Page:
In July, in a sharp break from tradition, the Army began encouraging its personnel — from the privates to the generals — to go online and collaboratively rewrite seven of the field manuals that give instructions on all aspects of Army life. The program uses the same software behind the online encyclopedia Wikipedia and could potentially lead to hundreds of Army guides being “wikified.” The goal, say the officers behind the effort, is to tap more experience and advice from battle-tested soldiers rather than relying on the specialists within the Army’s array of colleges and research centers who have traditionally written the manuals.
If you need the collaborative aspects of a Wiki combined with DITA's modular topics and publishing capabilities, then DAISY might just be the system you need--and it's free. DAISY provides WYSIWYG editing for Wiki pages that can be combined to publish books, either in a PDF or as a single HTML page.
Recently I’ve been working on a simple calendar project that uses a wiki for documentation. Although I’ve heard a lot about using wikis for documentation, and have even used them in the past, I ran into a few surprises this time.
As wikis mature, we’re using them for more complex business cases such as technical documentation, business analysis and project management. It’s becoming more and more interesting, if not essential, for wikis to support the import and export of content to and from other formats. Most wikis allow you to convert their pages at least to PDF and HTML. But what of other formats, and what about tools for getting content into wikis as well as out of them?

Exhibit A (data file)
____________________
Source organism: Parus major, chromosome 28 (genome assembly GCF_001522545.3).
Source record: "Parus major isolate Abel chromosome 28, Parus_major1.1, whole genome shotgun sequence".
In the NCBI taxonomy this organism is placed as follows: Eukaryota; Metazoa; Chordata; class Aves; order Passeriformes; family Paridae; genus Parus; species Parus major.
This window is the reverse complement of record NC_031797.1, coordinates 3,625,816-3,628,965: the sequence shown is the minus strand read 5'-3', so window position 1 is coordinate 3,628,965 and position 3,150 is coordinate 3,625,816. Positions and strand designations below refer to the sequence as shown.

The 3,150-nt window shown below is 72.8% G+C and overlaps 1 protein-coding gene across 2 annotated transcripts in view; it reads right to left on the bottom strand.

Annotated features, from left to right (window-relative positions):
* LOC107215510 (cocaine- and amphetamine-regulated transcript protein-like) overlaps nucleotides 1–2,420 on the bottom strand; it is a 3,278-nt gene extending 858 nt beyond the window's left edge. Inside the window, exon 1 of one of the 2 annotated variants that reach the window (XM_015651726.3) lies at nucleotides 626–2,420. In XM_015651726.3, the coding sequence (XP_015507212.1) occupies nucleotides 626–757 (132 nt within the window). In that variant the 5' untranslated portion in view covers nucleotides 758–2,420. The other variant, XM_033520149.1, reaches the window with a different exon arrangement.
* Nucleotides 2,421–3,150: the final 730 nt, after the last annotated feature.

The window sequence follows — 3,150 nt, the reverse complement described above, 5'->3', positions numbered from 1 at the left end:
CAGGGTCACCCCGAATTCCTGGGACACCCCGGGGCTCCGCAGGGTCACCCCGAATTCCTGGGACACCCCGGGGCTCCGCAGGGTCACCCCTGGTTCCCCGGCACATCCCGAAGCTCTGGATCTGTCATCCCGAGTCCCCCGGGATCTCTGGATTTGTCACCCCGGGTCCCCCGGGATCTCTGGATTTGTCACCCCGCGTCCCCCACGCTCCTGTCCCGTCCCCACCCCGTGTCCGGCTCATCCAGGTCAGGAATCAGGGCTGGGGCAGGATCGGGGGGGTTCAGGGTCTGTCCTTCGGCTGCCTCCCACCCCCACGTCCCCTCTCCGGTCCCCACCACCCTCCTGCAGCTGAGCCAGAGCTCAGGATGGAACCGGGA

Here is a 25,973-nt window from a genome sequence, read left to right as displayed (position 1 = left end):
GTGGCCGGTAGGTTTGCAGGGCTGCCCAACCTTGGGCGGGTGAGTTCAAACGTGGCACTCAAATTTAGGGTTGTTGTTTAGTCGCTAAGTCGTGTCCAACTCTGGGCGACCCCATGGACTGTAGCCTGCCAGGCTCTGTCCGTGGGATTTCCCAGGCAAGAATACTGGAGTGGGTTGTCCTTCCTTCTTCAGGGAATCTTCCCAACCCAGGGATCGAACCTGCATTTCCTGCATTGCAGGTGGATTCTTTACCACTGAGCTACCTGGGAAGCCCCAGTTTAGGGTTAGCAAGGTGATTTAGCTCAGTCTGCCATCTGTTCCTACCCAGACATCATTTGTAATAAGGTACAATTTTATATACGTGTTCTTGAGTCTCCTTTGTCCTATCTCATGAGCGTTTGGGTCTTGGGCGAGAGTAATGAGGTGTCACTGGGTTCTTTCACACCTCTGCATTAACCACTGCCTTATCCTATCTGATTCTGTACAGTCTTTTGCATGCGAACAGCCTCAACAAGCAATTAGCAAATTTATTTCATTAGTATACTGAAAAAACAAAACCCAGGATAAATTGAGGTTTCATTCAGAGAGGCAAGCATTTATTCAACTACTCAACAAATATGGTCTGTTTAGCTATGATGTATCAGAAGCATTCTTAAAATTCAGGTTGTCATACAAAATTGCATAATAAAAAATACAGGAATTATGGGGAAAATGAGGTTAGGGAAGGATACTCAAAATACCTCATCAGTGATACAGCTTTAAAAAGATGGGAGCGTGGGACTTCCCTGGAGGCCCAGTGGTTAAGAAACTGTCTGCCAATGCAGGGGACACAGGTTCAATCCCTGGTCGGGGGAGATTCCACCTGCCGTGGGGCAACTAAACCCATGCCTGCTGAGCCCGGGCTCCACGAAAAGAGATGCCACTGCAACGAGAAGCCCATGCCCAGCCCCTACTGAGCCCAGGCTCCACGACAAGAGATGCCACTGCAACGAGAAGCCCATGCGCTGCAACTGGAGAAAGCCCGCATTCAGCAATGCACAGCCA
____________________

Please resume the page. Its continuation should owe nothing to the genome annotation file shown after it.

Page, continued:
If we can solicit user participation in a Web 2.0 knowledge community (a volunter wiki documentation, for example), we might have a powerful means for creating high quality content. But how should this process work?
A question that technical communicators frequently ask about wikis is "How do I get the documentation out of a wiki?" A simple answer: "Don’t worry about it." Because the wiki is the delivery method.
Previously I thought wikis might be limiting because the formatting options seemed so primitive--either bullets or numbers or headings, and not much else. Now I realize that I have so much to learn. I’m only on stair three of about a hundred stairs.
Is it possible to use a wiki for technical documentation? Yes, most definitely. I started working on a wiki two years ago, with no prior experience of wikis (apart from the occasional encounter with Wikipedia) but with plentiful experience of technical writing. I’ve learned a lot and I’d like to pass on some tips to you too.
A wiki can be a Frequently Asked Questions repository, much like the knowledge bases in their heyday in the late 80s. My favorite line from the blog entry has to be its closer: 'It's about a different way of thinking around how to interact with the community.' And that is what I have explored with my wiki presentation, about how to build community with a wiki and be an active member of that community. But what are other uses of the wiki?
While the effort to provide more interactivity and power to the end-user seems to suggest that we open up a wiki to allow them to add and edit content, the basic idea of a set of edited documentation is now challenged with a social network of participating customers, all of whom may now edit, add, and delete content. How social can you go? This article is an attempt to look at the process of evaluating the use of a wiki for end-user documentation, if such a thing can exist. Are the two types of customer content — wikis and end-user documentation — mutually exclusive?